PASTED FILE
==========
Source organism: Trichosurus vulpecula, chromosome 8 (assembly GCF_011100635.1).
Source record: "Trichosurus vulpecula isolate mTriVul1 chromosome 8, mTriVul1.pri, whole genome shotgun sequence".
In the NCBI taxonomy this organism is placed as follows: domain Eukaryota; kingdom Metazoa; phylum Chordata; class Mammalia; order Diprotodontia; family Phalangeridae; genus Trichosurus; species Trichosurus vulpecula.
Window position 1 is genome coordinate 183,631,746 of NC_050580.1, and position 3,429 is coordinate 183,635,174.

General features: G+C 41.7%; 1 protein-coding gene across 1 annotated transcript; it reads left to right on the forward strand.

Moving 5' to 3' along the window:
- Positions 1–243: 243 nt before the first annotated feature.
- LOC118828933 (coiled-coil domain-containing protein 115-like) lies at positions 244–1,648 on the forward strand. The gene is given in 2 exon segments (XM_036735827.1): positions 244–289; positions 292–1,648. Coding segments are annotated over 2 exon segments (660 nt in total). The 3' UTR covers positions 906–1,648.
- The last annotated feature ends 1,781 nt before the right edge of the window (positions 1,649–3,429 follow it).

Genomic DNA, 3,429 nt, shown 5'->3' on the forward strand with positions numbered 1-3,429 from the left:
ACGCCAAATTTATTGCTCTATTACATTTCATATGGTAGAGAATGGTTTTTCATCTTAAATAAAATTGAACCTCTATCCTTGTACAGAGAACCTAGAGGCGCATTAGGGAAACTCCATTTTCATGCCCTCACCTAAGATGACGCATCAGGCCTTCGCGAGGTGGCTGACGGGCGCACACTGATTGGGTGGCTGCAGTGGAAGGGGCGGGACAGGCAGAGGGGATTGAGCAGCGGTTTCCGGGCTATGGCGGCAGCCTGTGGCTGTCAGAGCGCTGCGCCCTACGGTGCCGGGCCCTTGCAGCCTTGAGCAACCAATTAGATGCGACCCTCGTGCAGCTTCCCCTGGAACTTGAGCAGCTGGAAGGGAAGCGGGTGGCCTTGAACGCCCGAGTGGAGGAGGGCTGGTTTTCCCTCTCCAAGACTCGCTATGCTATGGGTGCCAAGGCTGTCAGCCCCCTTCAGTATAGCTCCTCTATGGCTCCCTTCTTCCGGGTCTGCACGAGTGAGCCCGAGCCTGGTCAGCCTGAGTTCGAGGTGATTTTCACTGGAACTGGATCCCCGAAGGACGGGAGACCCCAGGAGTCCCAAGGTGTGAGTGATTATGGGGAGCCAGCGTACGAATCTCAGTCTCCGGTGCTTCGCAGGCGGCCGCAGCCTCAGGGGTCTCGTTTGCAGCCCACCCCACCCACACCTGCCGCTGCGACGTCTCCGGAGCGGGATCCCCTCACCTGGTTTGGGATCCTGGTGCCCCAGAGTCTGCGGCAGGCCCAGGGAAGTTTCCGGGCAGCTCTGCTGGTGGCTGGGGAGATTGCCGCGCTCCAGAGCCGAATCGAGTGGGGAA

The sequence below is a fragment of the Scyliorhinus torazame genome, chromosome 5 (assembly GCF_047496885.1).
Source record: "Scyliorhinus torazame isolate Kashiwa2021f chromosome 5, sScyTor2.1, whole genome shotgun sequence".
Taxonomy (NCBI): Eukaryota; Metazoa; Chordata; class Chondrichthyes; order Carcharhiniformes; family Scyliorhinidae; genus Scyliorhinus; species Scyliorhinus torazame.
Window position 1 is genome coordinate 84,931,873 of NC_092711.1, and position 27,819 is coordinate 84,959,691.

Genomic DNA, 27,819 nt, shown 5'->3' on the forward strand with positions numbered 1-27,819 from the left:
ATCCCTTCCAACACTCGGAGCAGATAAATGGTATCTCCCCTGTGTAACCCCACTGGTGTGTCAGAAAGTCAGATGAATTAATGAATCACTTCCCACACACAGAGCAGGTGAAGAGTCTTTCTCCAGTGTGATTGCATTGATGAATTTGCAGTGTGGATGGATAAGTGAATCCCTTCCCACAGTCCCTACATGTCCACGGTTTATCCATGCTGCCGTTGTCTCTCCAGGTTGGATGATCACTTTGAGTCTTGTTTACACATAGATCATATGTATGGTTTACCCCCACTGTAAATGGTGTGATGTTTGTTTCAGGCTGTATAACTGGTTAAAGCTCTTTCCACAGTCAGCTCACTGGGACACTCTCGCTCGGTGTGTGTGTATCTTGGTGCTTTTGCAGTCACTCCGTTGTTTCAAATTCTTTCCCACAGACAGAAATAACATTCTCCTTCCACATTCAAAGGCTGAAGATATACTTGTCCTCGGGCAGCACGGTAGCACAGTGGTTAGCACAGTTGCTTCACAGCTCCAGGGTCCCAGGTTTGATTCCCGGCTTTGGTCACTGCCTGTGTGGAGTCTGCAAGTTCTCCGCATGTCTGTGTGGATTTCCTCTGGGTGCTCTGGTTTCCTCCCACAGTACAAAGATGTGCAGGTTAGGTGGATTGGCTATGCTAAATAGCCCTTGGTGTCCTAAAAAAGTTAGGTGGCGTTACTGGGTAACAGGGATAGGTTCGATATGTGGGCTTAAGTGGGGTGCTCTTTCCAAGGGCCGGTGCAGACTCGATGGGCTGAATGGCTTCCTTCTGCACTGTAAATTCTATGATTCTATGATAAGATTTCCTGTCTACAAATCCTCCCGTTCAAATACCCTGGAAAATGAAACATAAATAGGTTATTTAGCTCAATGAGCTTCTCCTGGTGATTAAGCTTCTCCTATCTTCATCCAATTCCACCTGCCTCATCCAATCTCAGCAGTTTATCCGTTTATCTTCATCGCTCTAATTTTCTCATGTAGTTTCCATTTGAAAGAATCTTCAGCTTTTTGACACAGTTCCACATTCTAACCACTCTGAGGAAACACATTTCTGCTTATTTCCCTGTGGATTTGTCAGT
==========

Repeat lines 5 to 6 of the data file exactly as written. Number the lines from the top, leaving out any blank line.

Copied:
General features: G+C 41.7%; 1 protein-coding gene across 1 annotated transcript; it reads left to right on the forward strand.

Moving 5' to 3' along the window: